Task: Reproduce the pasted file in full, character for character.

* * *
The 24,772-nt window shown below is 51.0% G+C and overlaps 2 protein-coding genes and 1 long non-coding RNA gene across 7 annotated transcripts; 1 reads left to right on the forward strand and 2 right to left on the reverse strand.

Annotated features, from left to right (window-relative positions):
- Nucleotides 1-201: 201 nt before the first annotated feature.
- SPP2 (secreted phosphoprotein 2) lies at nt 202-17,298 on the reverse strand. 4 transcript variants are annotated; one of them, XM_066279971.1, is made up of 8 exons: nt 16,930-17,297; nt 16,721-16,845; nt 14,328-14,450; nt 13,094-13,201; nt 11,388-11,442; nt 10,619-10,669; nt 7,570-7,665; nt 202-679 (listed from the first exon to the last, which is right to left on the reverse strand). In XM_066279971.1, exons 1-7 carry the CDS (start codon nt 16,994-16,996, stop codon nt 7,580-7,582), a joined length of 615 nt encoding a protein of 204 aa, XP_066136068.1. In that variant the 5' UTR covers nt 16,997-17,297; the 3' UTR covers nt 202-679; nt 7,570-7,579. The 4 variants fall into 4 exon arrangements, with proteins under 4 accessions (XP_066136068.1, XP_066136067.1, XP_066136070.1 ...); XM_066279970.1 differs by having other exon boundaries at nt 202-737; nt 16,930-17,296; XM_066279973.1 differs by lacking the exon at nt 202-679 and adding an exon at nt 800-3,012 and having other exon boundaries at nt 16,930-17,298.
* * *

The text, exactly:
The 24,772-nt window shown below is 51.0% G+C and overlaps 2 protein-coding genes and 1 long non-coding RNA gene across 7 annotated transcripts; 1 reads left to right on the forward strand and 2 right to left on the reverse strand.

Annotated features, from left to right (window-relative positions):
- Nucleotides 1-201: 201 nt before the first annotated feature.
- SPP2 (secreted phosphoprotein 2) lies at nt 202-17,298 on the reverse strand. 4 transcript variants are annotated; one of them, XM_066279971.1, is made up of 8 exons: nt 16,930-17,297; nt 16,721-16,845; nt 14,328-14,450; nt 13,094-13,201; nt 11,388-11,442; nt 10,619-10,669; nt 7,570-7,665; nt 202-679 (listed from the first exon to the last, which is right to left on the reverse strand). In XM_066279971.1, exons 1-7 carry the CDS (start codon nt 16,994-16,996, stop codon nt 7,580-7,582), a joined length of 615 nt encoding a protein of 204 aa, XP_066136068.1. In that variant the 5' UTR covers nt 16,997-17,297; the 3' UTR covers nt 202-679; nt 7,570-7,579. The 4 variants fall into 4 exon arrangements, with proteins under 4 accessions (XP_066136068.1, XP_066136067.1, XP_066136070.1 ...); XM_066279970.1 differs by having other exon boundaries at nt 202-737; nt 16,930-17,296; XM_066279973.1 differs by lacking the exon at nt 202-679 and adding an exon at nt 800-3,012 and having other exon boundaries at nt 16,930-17,298.